...was written after a walk with his wife along the beach one late afternoon or early evening. 'Bones' of an old roller coaster lie beneath the waters, like the bones of ancient dinosaur. And the story took life...
 
Posts: 2280 | Location: Laguna Woods, California | Registered: 28 June 2002Reply With QuoteReport This Post
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Nard, was that to be a metaphor for the bodies on some battlefield?? He used that image again (I believe) in Death is a Lonely Business. I interpretted that image simply for what it seemed: roller coaster=dino bones!

What I am puzzled by is the specific lack of WWII themes or related historic events of the time. What of the burning of the manuscripts - when did this happen? Any parallels?

Or was WWII just a non-topic? "Reality of its horrors vs. the creativity of RB's fantasies"


fpalumbo
 
Posts: 732 | Registered: 29 November 2001Reply With QuoteReport This Post
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fjpalumbo,

You're right about a lack of WWII references in Bradbury's stories. The only one I can think of is in the short story "The Long Night", which is in the book A Memory of Murder. I can't, right now, remember what the reference is, but I know the denouement of the story hinges upon it being set in WWII.

I have no theory for the lack of WII in Bradbury, but I wonder whether he might have simply removed WII references when he revised his magazine stories for book publication. This is the kind of question Jonathan Eller might be able to help us with.

Phil
www.bradburymedia.co.uk
 
Posts: 406 | Location: UK | Registered: 07 April 2003Reply With QuoteReport This Post
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Frank,

You bring up an interesting thought. Perhaps I can ask him some time when I call. However, I feel that your answer might be the correct one in that the whole WWII era was so horrible that he has (had) no desire to write about it.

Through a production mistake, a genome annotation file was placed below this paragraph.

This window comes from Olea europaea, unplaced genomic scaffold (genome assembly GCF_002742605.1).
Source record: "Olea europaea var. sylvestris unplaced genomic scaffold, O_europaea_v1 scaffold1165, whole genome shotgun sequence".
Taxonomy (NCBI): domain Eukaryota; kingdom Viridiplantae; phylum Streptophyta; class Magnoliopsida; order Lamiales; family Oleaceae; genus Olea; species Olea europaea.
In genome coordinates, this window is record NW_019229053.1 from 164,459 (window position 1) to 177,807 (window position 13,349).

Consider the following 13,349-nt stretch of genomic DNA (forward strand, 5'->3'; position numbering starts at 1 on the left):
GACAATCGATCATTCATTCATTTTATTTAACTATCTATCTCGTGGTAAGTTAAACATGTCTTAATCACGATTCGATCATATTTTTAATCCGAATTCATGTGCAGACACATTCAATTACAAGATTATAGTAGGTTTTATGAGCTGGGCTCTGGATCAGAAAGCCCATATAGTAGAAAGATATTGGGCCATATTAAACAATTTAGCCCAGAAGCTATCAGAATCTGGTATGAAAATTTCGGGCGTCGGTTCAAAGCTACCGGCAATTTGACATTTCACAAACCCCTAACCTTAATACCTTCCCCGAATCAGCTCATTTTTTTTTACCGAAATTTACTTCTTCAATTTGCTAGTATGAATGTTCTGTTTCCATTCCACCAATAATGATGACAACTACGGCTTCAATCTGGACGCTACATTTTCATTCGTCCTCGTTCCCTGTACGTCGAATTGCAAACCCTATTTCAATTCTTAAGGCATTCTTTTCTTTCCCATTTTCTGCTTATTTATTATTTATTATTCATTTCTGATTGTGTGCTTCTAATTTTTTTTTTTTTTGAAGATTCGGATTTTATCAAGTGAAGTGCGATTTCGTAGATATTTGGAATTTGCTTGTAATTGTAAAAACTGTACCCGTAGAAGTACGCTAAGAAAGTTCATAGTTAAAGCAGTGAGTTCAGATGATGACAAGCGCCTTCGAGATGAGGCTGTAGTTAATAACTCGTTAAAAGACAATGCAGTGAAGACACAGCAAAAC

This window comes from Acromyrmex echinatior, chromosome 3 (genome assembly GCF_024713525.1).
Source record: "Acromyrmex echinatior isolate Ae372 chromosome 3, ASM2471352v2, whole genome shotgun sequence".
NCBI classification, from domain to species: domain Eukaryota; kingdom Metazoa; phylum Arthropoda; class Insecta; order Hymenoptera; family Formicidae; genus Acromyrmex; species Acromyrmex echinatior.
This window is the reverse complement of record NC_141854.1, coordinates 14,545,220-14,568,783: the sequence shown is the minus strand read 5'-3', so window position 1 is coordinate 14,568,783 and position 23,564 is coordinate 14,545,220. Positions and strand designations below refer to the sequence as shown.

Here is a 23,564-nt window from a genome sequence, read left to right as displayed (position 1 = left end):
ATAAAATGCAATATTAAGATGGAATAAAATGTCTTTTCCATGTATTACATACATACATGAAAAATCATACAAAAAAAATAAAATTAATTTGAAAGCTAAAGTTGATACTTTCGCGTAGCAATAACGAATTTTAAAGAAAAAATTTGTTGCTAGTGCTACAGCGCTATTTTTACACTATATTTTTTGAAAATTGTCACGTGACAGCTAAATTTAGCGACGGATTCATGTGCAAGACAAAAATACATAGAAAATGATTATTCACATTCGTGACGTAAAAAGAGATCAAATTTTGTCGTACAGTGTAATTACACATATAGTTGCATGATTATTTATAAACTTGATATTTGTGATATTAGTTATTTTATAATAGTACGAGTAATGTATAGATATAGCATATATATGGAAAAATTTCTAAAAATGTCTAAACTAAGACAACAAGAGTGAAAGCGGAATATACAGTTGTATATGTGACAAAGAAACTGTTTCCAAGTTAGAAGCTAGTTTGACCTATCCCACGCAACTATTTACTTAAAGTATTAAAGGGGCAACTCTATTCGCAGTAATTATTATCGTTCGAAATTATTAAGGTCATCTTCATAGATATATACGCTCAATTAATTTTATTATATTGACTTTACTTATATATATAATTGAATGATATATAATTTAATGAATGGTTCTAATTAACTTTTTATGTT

I told him one day that one of the favorite parts of his books is where he gives us as readers insight as to the origin of the story, many of which, as has been pointed out so well, comes from his own experiences.

What I have found so interesting in the past two books, One More For The Road and The Cat's Pajamas is that the stories relate more to day to day happenings, none of which relate to science fiction and/or fantasy.

Anyone else's thought on this?
 
Posts: 294 | Location: Sunrise, FL, USA | Registered: 28 June 2004Reply With QuoteReport This Post
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Thanks, Phil and Biplane. Your comments are appreciated. (Phil, help me on J. Eller?!) Bp1: On the last two books, I concur. More humanity that the sci-fantasy driven tales. I was listening to some old radio shows (35 on a MP3 collection) stories the other day while driving. They still seem amazing today. (What great listening, my 8 1/2 yr. old as my co-pilot and his million questions!)

I could not help but think, how a collection of new RB "SF", for lack of a better term, would come across. What would his view of 50 years from now reveal!! He captured so many developments with such accuracy, we have been spoiled.